To the Temple University community:
I would like to provide another health update. At present, 11 Temple students have tested positive for mumps and 17 are listed as probable.
Temple Student Health Services (SHS) has been in contact daily with the Philadelphia Department of Public Health (PDPH) since the onset of the situation.
The steps Temple University has taken and will continue to take include:
- updating and educating the campus community;
- treating and educating anyone who presents symptoms; and
- identifying individuals who have been in close contact with symptomatic individuals and recommending that they receive the Measles, Mumps and Rubella (MMR) vaccine.
Additionally, the university is taking steps to update its immunization policy for prematriculation to require the following:
- two doses—Measles, Mumps, Rubella (MMR) vaccine;
- two doses—Varicella (chicken pox) vaccine; and
- one dose within 10 years—Tetanus, Diptheria, Pertussis (Tdap) vaccine.
It is important for community members to be aware of the symptoms and take steps to keep you and others healthy.
WHAT YOU NEED TO KNOW
Mumps is a highly infectious disease passed through saliva and respiratory secretions. While the incubation period is 12 to 25 days, symptoms often appear 16 to 18 days after exposure.
The symptoms for the mumps are similar to influenza (the flu) and often include tender swollen glands below the ear and along the jawline on one or both sides of the face and neck, headache, fever and cold-like symptoms. People with mumps are considered infectious from two days before swelling begins through five days after the start of swelling.
If you are experiencing symptoms or have questions, please contact StudentHealth@temple.edu.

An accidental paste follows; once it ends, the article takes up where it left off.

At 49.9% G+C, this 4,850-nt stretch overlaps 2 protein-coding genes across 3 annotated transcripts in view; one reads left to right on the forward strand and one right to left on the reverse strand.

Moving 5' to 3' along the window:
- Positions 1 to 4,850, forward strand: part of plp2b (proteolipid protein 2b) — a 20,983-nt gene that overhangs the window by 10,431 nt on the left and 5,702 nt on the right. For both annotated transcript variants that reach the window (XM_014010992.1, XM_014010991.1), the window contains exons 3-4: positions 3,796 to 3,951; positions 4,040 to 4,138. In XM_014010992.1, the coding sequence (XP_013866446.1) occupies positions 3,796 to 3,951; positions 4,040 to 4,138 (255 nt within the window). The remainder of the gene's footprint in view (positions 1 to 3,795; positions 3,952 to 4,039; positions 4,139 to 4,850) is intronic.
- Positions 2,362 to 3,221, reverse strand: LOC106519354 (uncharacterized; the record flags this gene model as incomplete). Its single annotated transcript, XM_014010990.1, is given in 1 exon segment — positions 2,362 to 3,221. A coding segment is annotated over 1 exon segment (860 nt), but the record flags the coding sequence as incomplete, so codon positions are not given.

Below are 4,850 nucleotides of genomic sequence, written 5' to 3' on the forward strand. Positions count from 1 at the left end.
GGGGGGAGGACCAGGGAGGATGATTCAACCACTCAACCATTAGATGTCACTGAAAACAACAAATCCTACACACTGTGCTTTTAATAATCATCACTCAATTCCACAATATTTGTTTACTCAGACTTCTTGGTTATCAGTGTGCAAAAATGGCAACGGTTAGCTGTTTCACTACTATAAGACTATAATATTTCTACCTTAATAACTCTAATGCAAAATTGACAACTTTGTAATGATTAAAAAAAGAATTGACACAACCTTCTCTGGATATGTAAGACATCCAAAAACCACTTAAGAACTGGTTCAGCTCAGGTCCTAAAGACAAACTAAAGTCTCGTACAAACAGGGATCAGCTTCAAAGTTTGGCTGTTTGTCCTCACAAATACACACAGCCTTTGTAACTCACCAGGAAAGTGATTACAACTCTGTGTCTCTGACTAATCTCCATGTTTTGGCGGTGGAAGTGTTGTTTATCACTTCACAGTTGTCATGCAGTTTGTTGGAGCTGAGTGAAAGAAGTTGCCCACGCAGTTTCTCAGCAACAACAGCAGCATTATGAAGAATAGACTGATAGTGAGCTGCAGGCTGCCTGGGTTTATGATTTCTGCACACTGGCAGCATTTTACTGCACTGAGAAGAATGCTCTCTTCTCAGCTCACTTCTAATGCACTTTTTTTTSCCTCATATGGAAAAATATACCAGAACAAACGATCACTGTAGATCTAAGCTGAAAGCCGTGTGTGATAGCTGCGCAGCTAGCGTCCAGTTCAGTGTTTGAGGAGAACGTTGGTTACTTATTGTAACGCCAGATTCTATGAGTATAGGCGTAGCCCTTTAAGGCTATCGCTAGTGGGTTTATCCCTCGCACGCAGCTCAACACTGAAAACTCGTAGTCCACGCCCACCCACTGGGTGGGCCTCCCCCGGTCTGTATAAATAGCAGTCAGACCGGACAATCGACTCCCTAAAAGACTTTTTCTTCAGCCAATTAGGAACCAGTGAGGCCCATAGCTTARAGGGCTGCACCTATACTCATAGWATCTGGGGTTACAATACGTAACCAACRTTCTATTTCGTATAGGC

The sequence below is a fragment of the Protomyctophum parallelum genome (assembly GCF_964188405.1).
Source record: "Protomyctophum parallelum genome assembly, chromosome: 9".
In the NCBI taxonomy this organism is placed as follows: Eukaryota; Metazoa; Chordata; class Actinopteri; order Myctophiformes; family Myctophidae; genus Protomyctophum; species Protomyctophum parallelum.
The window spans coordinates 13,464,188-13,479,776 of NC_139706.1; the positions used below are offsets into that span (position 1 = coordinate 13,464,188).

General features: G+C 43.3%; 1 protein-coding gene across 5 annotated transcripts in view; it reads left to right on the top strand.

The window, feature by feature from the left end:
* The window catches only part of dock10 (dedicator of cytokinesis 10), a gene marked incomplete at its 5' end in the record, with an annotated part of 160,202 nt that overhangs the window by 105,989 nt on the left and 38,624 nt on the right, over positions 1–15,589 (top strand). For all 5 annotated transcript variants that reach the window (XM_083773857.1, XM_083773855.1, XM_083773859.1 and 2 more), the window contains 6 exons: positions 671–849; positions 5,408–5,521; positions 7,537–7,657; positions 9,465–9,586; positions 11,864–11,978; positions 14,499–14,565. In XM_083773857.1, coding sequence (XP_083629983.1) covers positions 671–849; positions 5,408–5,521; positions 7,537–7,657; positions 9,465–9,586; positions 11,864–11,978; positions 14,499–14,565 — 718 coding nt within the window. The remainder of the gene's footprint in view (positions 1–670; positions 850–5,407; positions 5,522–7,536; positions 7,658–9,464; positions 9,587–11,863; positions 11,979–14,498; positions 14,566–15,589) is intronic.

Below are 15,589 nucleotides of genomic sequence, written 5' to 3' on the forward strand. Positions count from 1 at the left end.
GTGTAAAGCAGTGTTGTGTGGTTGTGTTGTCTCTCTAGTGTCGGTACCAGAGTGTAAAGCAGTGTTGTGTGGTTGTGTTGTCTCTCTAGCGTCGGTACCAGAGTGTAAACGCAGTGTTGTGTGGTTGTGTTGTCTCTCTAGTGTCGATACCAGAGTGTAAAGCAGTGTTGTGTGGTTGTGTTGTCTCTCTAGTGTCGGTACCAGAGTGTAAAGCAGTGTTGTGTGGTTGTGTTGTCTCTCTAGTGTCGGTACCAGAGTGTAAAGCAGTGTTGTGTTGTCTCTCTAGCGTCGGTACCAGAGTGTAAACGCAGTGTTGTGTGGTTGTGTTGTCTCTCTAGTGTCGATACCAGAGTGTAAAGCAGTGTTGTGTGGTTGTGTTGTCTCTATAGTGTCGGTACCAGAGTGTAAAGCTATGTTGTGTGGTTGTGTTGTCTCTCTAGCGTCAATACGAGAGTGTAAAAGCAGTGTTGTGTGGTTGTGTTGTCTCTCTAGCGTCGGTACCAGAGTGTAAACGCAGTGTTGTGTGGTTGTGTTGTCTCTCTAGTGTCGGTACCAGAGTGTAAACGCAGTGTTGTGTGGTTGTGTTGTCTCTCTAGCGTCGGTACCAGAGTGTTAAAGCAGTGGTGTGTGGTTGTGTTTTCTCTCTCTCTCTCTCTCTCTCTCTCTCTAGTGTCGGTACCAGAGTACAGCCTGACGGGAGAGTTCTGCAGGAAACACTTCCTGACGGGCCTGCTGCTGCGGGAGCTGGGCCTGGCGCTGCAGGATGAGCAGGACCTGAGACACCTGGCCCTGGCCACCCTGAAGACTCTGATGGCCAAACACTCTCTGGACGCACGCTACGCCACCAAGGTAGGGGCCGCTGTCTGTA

WHAT YOU CAN DO
Overall management for mumps is similar to that of chicken pox. There is no treatment, only relief of symptoms. Take Motrin or Tylenol for fever and swelling, drink plenty of fluids and get plenty of rest. One of the most important steps you can take if you experience symptoms is to self-isolate, avoid travel and limit contact with others for five days from the onset of symptoms. For healthy people, there is very little risk of serious complications from the mumps.
If you have had close contact with someone symptomatic for the mumps, and have never received the MMR vaccine, the recommendation is to receive the full two-dose MMR series.
If you have had close contact with someone symptomatic for the mumps, and have previously received the MMR vaccine, the recommendation is to receive a third booster dose of the vaccine. The third booster dose is not recommended unless you have had close contact with a symptomatic person.
If you are immunocompromised or pregnant, please contact your doctor immediately.
For those who wish to receive the MMR vaccine, it is available at Temple SHS. You are encouraged to call 215-204-7500 to discuss treatment options and options regarding the vaccine. Primary care physicians and urgent care clinics also typically stock the vaccine.
The following precautions against mumps and flu are advised.
- Cover your mouth with a tissue when coughing or sneezing; use your upper sleeve to cover your cough, not your hand.
- Wash hands frequently and efficiently. When unable to wash with soap and water, use an alcohol-based hand sanitizer.
- Avoid sharing food and drinks or participating in other activities that may result in saliva exposure.
- Stay home from school or work when you are sick to rest and limit the spread of illness to others.
For additional information, please review the following resources.
- Centers for Disease Control and Prevention, Mumps: Questions and Answers
- Centers for Disease Control and Prevention, Mumps Information
As mentioned, we have been in regular contact with PDPH and will share additional updates as necessary.
If you have questions or are experiencing symptoms, you are encouraged to contact Temple University Student Health Services at StudentHealth@temple.edu.
Mark Denys, MHA, BS, RN
Director Student and Employee Health Services